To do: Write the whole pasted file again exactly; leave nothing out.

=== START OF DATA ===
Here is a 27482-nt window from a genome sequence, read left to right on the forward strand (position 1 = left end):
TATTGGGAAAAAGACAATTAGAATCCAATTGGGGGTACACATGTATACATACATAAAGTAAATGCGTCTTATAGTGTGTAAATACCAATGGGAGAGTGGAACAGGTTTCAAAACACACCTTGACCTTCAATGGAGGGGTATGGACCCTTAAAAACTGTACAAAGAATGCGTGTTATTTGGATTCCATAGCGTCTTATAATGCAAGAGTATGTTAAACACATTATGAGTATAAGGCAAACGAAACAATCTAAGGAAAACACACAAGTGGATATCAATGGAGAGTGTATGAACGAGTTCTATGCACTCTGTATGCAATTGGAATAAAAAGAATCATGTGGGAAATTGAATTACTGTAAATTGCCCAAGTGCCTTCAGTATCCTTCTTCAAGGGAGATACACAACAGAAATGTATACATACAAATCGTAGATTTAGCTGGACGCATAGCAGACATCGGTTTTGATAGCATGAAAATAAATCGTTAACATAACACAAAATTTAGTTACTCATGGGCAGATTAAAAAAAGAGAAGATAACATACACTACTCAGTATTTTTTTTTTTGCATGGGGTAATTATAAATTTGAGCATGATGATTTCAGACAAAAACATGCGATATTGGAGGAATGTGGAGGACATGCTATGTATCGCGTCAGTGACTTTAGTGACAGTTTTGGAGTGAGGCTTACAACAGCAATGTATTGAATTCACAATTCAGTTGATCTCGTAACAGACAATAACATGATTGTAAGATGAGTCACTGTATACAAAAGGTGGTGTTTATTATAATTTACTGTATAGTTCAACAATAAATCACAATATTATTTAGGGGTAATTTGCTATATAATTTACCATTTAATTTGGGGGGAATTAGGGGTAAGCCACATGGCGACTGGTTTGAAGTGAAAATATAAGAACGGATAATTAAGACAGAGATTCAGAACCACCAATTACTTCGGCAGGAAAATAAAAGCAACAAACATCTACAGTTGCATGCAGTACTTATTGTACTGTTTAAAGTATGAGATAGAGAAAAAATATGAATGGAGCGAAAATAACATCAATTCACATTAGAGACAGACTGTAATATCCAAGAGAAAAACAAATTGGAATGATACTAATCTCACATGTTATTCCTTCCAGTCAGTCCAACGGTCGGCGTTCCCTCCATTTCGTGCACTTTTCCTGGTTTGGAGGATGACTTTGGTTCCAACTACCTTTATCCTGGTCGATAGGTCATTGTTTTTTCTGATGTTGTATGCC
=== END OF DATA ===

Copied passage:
Here is a 27482-nt window from a genome sequence, read left to right on the forward strand (position 1 = left end):
TATTGGGAAAAAGACAATTAGAATCCAATTGGGGGTACACATGTATACATACATAAAGTAAATGCGTCTTATAGTGTGTAAATACCAATGGGAGAGTGGAACAGGTTTCAAAACACACCTTGACCTTCAATGGAGGGGTATGGACCCTTAAAAACTGTACAAAGAATGCGTGTTATTTGGATTCCATAGCGTCTTATAATGCAAGAGTATGTTAAACACATTATGAGTATAAGGCAAACGAAACAATCTAAGGAAAACACACAAGTGGATATCAATGGAGAGTGTATGAACGAGTTCTATGCACTCTGTATGCAATTGGAATAAAAAGAATCATGTGGGAAATTGAATTACTGTAAATTGCCCAAGTGCCTTCAGTATCCTTCTTCAAGGGAGATACACAACAGAAATGTATACATACAAATCGTAGATTTAGCTGGACGCATAGCAGACATCGGTTTTGATAGCATGAAAATAAATCGTTAACATAACACAAAATTTAGTTACTCATGGGCAGATTAAAAAAAGAGAAGATAACATACACTACTCAGTATTTTTTTTTTTGCATGGGGTAATTATAAATTTGAGCATGATGATTTCAGACAAAAACATGCGATATTGGAGGAATGTGGAGGACATGCTATGTATCGCGTCAGTGACTTTAGTGACAGTTTTGGAGTGAGGCTTACAACAGCAATGTATTGAATTCACAATTCAGTTGATCTCGTAACAGACAATAACATGATTGTAAGATGAGTCACTGTATACAAAAGGTGGTGTTTATTATAATTTACTGTATAGTTCAACAATAAATCACAATATTATTTAGGGGTAATTTGCTATATAATTTACCATTTAATTTGGGGGGAATTAGGGGTAAGCCACATGGCGACTGGTTTGAAGTGAAAATATAAGAACGGATAATTAAGACAGAGATTCAGAACCACCAATTACTTCGGCAGGAAAATAAAAGCAACAAACATCTACAGTTGCATGCAGTACTTATTGTACTGTTTAAAGTATGAGATAGAGAAAAAATATGAATGGAGCGAAAATAACATCAATTCACATTAGAGACAGACTGTAATATCCAAGAGAAAAACAAATTGGAATGATACTAATCTCACATGTTATTCCTTCCAGTCAGTCCAACGGTCGGCGTTCCCTCCATTTCGTGCACTTTTCCTGGTTTGGAGGATGACTTTGGTTCCAACTACCTTTATCCTGGTCGATAGGTCATTGTTTTTTCTGATGTTGTATGCC